For obvious reasons divorce laws vary from country to country. In some instances the place where the divorce takes place can make a big difference to the outcome for the financially less well-off person. This can lead to a dispute between the couple as to where the divorce should take place.

Whilst calling London ‘the divorce capital of the world’ may be something of an exaggeration, many applicants feel that it is to their advantage to have their case heard in England. English courts apply English law and not say the law of the parties’ nationalities. Pre-acquired and inherited wealth is not automatically excluded from the equation. Moreover, the English court exercises a discretion designed to arrive at a result which is fair. This can result in a redistribution of wealth and/or the payment of maintenance beyond that which would be awarded elsewhere. In the right case the English court will still order long term maintenance and will not automatically uphold the terms of a marital agreement if the result it produces would leave one party in a state of need.

However, a person cannot simply choose to get divorced in England. The English courts do not have the right to deal with a person’s matrimonial affairs simply because that person is a British citizen or is present in this country. The position is governed by legislation which itself incorporates Council Regulation (EC) No. 2201/2003 known as Brussels IIa. This sets out a number of different tests to qualify, four of which make reference to the concept of ‘habitual residence’. It is therefore not surprising that this concept has been the subject of consideration by the court. Very recently this happened in a case involving Gisela and Jurgen Pierburg. They were an international couple of German origin. They had started cohabiting in 1983 and married in Germany in September 1985. The husband was extremely wealthy as a result of his family’s money in the German car industry. The wife had no money of her own. Shortly before the couple married, they signed a marriage contract under German law. The result of that was to leave Gisela with nothing in the event of divorce, even in the event of hardship.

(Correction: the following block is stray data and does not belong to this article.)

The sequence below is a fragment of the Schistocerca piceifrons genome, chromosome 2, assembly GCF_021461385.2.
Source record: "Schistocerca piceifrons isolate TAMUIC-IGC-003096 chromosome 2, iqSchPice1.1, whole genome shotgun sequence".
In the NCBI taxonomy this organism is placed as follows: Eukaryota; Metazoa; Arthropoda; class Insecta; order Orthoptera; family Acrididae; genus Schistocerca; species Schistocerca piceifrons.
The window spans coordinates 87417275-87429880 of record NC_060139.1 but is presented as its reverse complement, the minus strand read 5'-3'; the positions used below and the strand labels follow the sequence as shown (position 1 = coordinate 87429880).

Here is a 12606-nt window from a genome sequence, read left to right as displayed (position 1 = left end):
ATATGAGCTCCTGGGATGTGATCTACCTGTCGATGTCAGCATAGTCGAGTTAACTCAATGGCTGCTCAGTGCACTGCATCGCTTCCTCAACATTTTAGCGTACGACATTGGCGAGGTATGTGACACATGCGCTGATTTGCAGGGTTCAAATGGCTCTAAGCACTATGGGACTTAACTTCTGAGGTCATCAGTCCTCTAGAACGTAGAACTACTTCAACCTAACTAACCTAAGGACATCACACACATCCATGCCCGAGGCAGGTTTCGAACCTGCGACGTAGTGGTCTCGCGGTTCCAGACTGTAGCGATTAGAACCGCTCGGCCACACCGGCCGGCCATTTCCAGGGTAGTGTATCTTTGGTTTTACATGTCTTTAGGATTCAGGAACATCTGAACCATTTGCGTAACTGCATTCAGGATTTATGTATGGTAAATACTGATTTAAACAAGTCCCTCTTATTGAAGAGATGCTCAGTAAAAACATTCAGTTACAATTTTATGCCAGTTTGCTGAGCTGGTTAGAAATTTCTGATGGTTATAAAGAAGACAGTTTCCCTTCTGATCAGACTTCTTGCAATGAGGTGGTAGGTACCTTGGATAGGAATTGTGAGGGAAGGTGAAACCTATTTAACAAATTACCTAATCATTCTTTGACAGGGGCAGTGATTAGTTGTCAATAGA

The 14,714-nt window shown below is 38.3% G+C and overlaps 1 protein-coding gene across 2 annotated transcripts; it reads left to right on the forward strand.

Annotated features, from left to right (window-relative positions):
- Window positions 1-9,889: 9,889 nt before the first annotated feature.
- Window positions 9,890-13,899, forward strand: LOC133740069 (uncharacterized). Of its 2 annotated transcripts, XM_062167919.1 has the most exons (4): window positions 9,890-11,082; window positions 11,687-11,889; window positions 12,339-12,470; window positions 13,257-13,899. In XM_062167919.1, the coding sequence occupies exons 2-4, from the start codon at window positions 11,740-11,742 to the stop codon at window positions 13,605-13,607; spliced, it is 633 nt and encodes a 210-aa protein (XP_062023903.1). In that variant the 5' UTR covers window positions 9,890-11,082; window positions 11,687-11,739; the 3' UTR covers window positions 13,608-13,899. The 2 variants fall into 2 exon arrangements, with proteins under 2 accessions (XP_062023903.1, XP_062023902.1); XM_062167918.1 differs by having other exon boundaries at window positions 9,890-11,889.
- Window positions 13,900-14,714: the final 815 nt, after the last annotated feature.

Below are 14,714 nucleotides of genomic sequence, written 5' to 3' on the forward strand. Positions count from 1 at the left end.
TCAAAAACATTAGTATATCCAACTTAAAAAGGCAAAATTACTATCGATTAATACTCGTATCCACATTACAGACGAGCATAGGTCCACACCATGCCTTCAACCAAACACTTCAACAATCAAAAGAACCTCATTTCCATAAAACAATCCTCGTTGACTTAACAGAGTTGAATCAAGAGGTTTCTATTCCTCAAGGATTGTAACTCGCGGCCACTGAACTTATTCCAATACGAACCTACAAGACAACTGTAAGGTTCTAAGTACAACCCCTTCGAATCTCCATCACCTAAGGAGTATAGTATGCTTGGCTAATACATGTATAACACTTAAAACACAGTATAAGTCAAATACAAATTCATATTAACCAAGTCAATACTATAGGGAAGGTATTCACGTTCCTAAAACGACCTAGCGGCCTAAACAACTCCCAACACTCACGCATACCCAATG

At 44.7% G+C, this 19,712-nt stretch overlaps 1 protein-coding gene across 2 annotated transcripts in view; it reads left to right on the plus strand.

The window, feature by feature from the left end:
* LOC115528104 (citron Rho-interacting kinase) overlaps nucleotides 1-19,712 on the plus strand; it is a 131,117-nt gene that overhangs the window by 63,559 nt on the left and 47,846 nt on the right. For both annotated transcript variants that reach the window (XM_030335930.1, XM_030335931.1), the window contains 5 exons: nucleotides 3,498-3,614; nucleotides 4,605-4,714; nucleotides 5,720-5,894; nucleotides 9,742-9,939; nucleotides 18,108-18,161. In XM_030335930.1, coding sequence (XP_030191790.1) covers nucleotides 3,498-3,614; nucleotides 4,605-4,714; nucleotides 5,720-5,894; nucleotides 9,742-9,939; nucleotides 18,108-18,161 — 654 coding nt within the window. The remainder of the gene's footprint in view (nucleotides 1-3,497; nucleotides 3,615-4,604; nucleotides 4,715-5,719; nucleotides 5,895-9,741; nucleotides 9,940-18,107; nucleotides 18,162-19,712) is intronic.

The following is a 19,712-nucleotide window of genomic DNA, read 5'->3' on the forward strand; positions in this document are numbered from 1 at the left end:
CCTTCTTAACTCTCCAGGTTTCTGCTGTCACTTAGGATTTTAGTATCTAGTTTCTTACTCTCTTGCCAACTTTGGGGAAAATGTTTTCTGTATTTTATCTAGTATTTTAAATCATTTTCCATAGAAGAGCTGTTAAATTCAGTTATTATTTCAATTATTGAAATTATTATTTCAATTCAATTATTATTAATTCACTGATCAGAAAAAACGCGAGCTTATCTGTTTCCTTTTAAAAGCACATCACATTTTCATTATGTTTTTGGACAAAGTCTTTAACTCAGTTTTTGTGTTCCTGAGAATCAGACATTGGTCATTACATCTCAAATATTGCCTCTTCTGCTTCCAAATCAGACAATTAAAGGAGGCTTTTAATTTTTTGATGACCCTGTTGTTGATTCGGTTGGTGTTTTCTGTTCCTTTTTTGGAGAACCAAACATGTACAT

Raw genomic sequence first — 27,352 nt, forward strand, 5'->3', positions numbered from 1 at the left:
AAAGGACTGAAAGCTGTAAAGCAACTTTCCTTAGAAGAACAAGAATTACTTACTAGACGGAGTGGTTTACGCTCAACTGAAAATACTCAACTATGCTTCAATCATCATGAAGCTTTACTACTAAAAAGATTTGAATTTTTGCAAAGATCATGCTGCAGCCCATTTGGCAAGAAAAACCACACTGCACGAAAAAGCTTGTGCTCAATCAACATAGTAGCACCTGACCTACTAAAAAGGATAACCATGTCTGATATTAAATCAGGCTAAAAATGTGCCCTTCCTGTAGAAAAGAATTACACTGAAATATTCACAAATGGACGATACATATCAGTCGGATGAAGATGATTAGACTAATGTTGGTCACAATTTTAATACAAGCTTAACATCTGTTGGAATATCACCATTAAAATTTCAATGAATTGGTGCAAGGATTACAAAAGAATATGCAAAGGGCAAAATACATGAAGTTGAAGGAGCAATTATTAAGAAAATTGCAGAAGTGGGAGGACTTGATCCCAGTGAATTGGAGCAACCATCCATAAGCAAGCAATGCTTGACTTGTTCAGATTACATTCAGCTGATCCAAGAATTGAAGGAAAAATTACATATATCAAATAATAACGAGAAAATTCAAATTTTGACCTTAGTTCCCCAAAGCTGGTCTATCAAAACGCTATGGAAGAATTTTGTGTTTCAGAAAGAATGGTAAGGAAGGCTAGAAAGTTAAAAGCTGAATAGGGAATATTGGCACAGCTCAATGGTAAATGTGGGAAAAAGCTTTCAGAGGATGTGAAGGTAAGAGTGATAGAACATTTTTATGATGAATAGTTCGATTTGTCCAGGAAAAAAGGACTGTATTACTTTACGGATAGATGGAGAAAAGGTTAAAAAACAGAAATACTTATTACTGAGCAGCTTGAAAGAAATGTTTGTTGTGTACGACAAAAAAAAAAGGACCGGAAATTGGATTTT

Gisela and Jurgen had one child who was an adult by the time the marriage broke down and proceedings started. In 2000 the couple moved to Switzerland for tax reasons but Gisela continued to maintain links with Germany and visited regularly. Gisela and Jurgen separated in February 2017 and following the breakdown Gisela moved to London where Jurgen owned a property. There was a crucial dispute between them as to whether Gisela moved in July or August 2017 but in January 2018 she issued divorce proceedings in England claiming that she was domiciled and habitually resident in England and Wales and so argued that she ticked two of the boxes. Jurgen disputed the English court’s jurisdiction claiming that Gisela was domiciled in Germany and habitually resident in Switzerland. He issued his own petition for divorce in Germany. It was in Gisela’s interest for the English court to deal with the divorce and associated financial matters. As the judge commented, a divorce in Germany which upheld the marriage contract would result in Gisela not being entitled ‘to any financial remedy including maintenance, notwithstanding a marriage to an exceptionally rich husband for 32 years which produced a son. She has nothing in her own name other than some jewellery’. Give how harsh the marital contract was, it was unlikely to be upheld in an English court if the English court dealt with the divorce.